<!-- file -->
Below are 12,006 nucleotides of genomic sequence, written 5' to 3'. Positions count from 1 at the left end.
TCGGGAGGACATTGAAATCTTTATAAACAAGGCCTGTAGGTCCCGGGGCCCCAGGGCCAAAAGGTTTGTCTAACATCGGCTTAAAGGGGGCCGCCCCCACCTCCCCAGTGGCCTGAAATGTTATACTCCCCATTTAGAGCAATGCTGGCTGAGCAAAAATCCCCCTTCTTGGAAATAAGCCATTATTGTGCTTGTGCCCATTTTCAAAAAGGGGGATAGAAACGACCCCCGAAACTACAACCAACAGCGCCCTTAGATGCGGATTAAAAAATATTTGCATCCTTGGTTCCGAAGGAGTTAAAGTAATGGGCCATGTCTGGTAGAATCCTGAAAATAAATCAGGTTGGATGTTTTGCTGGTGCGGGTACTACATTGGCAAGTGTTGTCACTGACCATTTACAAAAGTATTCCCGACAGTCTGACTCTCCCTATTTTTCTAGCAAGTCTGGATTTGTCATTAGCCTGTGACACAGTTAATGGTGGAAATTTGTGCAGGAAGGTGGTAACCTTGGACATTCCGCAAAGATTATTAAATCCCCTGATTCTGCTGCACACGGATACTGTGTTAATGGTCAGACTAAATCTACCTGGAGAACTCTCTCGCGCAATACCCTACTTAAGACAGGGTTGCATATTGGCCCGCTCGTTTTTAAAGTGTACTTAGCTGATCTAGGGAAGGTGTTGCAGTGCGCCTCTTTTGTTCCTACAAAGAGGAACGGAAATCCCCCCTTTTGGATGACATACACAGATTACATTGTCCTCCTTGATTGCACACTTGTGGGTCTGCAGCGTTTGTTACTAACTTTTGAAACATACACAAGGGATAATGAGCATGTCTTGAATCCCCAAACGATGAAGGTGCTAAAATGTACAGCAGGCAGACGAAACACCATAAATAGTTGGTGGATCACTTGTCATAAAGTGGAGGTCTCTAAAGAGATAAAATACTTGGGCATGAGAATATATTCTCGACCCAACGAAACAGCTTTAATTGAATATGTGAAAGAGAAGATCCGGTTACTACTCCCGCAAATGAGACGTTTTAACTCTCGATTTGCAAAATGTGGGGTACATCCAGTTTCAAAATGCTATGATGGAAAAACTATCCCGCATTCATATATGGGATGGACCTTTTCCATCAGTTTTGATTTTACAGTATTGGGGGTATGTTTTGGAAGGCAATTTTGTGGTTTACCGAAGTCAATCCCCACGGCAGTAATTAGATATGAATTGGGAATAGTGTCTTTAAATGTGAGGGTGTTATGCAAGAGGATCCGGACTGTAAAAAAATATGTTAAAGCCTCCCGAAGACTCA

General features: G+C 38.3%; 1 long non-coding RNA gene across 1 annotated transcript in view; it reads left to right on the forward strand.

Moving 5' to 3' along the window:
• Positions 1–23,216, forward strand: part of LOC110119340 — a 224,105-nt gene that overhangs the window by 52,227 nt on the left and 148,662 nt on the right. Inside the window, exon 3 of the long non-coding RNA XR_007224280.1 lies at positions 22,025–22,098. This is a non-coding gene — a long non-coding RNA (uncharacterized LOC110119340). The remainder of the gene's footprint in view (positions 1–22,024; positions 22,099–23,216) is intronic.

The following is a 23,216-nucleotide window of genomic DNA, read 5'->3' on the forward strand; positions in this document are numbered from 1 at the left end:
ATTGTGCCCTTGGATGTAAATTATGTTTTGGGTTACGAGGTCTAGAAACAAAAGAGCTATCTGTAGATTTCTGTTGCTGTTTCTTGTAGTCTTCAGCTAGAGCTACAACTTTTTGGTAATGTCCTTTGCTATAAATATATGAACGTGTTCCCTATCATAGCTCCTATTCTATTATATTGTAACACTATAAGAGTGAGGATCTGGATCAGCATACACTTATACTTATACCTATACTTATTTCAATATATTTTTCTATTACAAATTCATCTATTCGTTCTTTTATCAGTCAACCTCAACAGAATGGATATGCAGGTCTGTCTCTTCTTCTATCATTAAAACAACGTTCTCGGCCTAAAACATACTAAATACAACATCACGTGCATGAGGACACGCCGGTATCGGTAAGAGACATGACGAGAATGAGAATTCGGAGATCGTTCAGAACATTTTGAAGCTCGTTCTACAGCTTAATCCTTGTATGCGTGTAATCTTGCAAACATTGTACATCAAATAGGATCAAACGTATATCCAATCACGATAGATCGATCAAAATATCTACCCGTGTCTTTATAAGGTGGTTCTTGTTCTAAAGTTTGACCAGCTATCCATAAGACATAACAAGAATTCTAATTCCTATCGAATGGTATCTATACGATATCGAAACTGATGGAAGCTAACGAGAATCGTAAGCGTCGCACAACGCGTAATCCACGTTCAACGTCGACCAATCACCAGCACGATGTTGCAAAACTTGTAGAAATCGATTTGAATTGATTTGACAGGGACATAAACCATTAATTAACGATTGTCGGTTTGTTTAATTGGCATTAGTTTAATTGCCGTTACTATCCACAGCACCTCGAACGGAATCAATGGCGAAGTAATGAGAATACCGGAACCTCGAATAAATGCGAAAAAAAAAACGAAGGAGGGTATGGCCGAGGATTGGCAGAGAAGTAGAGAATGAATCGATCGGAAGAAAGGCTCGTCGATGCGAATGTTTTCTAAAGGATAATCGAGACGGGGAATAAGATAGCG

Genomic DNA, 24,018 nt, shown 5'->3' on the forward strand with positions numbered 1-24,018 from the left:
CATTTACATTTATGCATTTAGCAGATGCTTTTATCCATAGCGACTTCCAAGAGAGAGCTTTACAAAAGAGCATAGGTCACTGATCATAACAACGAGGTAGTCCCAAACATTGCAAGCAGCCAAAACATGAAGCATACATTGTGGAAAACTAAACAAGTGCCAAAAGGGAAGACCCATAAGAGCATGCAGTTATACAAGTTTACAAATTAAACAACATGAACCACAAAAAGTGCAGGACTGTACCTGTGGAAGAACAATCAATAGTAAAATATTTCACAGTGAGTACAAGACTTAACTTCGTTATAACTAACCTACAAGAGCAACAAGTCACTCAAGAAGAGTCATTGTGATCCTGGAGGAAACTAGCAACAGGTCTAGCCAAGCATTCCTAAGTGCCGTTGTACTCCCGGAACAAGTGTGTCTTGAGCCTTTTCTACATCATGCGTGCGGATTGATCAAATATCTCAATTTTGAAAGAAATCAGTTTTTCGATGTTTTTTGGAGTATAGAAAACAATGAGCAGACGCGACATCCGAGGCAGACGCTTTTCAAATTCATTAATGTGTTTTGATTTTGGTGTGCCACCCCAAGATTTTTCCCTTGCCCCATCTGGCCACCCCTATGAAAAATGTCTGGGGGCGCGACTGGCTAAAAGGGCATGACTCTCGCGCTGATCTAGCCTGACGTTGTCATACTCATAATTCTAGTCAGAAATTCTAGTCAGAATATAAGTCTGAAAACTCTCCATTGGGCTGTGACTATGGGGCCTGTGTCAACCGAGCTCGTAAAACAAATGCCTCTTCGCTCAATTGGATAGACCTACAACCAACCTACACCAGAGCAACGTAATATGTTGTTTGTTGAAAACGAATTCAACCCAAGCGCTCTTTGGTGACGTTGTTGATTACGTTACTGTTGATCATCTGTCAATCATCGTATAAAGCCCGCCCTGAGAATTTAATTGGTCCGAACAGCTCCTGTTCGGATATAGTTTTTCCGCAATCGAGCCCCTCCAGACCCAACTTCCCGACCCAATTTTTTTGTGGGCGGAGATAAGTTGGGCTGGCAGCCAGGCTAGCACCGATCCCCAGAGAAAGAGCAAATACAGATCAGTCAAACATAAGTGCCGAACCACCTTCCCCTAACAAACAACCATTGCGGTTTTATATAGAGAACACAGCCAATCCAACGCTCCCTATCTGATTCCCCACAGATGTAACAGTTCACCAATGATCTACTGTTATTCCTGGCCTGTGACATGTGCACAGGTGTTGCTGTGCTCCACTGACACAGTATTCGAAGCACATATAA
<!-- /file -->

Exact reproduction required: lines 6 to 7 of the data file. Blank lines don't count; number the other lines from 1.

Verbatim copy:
The following is a 23,216-nucleotide window of genomic DNA, read 5'->3' on the forward strand; positions in this document are numbered from 1 at the left end:
ATTGTGCCCTTGGATGTAAATTATGTTTTGGGTTACGAGGTCTAGAAACAAAAGAGCTATCTGTAGATTTCTGTTGCTGTTTCTTGTAGTCTTCAGCTAGAGCTACAACTTTTTGGTAATGTCCTTTGCTATAAATATATGAACGTGTTCCCTATCATAGCTCCTATTCTATTATATTGTAACACTATAAGAGTGAGGATCTGGATCAGCATACACTTATACTTATACCTATACTTATTTCAATATATTTTTCTATTACAAATTCATCTATTCGTTCTTTTATCAGTCAACCTCAACAGAATGGATATGCAGGTCTGTCTCTTCTTCTATCATTAAAACAACGTTCTCGGCCTAAAACATACTAAATACAACATCACGTGCATGAGGACACGCCGGTATCGGTAAGAGACATGACGAGAATGAGAATTCGGAGATCGTTCAGAACATTTTGAAGCTCGTTCTACAGCTTAATCCTTGTATGCGTGTAATCTTGCAAACATTGTACATCAAATAGGATCAAACGTATATCCAATCACGATAGATCGATCAAAATATCTACCCGTGTCTTTATAAGGTGGTTCTTGTTCTAAAGTTTGACCAGCTATCCATAAGACATAACAAGAATTCTAATTCCTATCGAATGGTATCTATACGATATCGAAACTGATGGAAGCTAACGAGAATCGTAAGCGTCGCACAACGCGTAATCCACGTTCAACGTCGACCAATCACCAGCACGATGTTGCAAAACTTGTAGAAATCGATTTGAATTGATTTGACAGGGACATAAACCATTAATTAACGATTGTCGGTTTGTTTAATTGGCATTAGTTTAATTGCCGTTACTATCCACAGCACCTCGAACGGAATCAATGGCGAAGTAATGAGAATACCGGAACCTCGAATAAATGCGAAAAAAAAAACGAAGGAGGGTATGGCCGAGGATTGGCAGAGAAGTAGAGAATGAATCGATCGGAAGAAAGGCTCGTCGATGCGAATGTTTTCTAAAGGATAATCGAGACGGGGAATAAGATAGCG